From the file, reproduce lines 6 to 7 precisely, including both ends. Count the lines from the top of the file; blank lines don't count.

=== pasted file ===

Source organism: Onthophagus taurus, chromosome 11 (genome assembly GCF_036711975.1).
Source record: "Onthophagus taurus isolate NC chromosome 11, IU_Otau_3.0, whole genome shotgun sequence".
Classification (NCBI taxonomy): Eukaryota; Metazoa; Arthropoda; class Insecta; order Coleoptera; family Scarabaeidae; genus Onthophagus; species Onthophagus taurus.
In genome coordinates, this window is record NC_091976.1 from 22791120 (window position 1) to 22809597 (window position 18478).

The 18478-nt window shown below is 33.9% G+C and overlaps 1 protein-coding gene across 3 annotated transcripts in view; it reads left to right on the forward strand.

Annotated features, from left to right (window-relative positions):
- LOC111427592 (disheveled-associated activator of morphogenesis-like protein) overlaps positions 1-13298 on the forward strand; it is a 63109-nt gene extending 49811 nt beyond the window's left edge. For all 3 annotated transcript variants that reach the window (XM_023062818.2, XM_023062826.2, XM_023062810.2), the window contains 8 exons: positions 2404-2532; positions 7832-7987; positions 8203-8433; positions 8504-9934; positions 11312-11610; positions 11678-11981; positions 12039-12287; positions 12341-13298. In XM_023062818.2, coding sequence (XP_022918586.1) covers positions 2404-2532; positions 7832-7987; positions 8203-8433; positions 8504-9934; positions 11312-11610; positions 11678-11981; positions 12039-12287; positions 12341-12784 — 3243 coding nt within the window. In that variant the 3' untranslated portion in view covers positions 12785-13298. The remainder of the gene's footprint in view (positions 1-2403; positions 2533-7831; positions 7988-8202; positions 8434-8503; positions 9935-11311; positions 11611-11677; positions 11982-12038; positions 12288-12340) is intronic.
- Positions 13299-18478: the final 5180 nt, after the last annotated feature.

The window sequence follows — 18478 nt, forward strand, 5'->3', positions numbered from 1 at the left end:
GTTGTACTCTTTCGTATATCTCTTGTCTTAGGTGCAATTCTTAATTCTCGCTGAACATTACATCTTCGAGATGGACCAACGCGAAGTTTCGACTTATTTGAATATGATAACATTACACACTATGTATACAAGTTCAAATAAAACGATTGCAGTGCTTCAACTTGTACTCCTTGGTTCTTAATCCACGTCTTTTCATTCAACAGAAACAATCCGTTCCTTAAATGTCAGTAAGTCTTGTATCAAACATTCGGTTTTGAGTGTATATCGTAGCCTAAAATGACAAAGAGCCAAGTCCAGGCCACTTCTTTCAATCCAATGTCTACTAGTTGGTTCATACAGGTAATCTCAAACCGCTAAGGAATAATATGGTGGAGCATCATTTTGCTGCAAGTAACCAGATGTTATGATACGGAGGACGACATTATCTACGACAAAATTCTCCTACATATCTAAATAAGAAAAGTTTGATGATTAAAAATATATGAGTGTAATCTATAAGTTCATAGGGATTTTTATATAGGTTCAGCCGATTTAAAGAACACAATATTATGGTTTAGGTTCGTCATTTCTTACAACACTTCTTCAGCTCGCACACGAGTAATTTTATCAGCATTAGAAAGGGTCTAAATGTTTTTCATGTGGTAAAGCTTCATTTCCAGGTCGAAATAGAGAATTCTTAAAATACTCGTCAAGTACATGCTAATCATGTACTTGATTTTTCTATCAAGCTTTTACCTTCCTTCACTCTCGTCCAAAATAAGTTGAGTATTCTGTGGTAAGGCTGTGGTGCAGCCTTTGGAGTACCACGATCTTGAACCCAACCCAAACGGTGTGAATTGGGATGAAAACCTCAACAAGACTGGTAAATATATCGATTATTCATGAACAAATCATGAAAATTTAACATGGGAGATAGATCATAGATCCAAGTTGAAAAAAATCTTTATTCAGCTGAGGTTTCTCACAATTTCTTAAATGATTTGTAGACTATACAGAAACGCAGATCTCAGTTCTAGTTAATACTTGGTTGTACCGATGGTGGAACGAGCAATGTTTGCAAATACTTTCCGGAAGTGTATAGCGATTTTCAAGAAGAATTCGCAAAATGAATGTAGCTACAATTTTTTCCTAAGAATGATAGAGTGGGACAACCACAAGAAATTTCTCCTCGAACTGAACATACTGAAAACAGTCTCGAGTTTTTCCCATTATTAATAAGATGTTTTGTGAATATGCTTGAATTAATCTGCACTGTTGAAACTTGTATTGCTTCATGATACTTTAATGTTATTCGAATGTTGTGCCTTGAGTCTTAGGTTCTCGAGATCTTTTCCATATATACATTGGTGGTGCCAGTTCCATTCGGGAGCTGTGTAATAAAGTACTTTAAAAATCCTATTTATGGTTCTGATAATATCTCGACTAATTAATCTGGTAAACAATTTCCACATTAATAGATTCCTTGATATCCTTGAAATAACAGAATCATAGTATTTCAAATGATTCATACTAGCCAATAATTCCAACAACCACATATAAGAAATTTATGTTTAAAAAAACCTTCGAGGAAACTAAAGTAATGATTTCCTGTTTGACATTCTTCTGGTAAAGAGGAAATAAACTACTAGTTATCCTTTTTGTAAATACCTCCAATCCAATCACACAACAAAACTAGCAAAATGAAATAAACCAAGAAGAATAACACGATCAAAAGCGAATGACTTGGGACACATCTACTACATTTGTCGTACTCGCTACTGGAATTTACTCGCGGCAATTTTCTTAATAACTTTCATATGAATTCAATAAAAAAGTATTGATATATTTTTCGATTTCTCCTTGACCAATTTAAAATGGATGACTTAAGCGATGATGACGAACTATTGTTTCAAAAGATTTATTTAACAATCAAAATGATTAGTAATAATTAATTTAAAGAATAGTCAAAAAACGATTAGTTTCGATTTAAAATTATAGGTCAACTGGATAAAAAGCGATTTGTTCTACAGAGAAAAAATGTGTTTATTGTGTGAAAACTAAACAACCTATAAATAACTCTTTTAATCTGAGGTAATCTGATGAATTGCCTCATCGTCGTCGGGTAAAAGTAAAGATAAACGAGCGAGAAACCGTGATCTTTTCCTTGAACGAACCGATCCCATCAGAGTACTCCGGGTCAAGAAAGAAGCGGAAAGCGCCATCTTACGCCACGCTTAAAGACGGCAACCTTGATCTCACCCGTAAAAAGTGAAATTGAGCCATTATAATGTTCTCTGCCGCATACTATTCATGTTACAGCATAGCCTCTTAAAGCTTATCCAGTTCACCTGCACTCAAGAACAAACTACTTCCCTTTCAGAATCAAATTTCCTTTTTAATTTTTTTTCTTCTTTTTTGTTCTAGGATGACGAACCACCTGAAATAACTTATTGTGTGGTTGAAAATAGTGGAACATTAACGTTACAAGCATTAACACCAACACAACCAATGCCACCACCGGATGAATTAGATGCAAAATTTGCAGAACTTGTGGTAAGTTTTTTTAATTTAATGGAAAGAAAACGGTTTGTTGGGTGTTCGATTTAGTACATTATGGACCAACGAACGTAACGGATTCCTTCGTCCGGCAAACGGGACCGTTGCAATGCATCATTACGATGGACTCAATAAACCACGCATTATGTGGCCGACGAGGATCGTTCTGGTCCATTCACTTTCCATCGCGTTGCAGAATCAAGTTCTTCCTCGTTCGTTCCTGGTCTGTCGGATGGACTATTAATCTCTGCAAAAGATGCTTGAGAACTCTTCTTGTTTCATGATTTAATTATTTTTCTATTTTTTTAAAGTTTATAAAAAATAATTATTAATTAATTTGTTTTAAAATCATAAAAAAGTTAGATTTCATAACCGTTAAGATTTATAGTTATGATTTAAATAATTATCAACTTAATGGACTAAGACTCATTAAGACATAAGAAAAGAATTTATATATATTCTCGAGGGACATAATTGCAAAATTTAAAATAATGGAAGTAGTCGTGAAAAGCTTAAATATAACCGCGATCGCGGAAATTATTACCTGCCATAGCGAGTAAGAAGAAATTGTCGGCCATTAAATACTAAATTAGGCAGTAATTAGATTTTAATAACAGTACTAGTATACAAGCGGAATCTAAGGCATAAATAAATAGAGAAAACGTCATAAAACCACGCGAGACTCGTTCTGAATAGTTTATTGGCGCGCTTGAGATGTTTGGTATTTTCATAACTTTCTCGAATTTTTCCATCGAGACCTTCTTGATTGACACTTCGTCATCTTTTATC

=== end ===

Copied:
Annotated features, from left to right (window-relative positions):
- LOC111427592 (disheveled-associated activator of morphogenesis-like protein) overlaps positions 1-13298 on the forward strand; it is a 63109-nt gene extending 49811 nt beyond the window's left edge. For all 3 annotated transcript variants that reach the window (XM_023062818.2, XM_023062826.2, XM_023062810.2), the window contains 8 exons: positions 2404-2532; positions 7832-7987; positions 8203-8433; positions 8504-9934; positions 11312-11610; positions 11678-11981; positions 12039-12287; positions 12341-13298. In XM_023062818.2, coding sequence (XP_022918586.1) covers positions 2404-2532; positions 7832-7987; positions 8203-8433; positions 8504-9934; positions 11312-11610; positions 11678-11981; positions 12039-12287; positions 12341-12784 — 3243 coding nt within the window. In that variant the 3' untranslated portion in view covers positions 12785-13298. The remainder of the gene's footprint in view (positions 1-2403; positions 2533-7831; positions 7988-8202; positions 8434-8503; positions 9935-11311; positions 11611-11677; positions 11982-12038; positions 12288-12340) is intronic.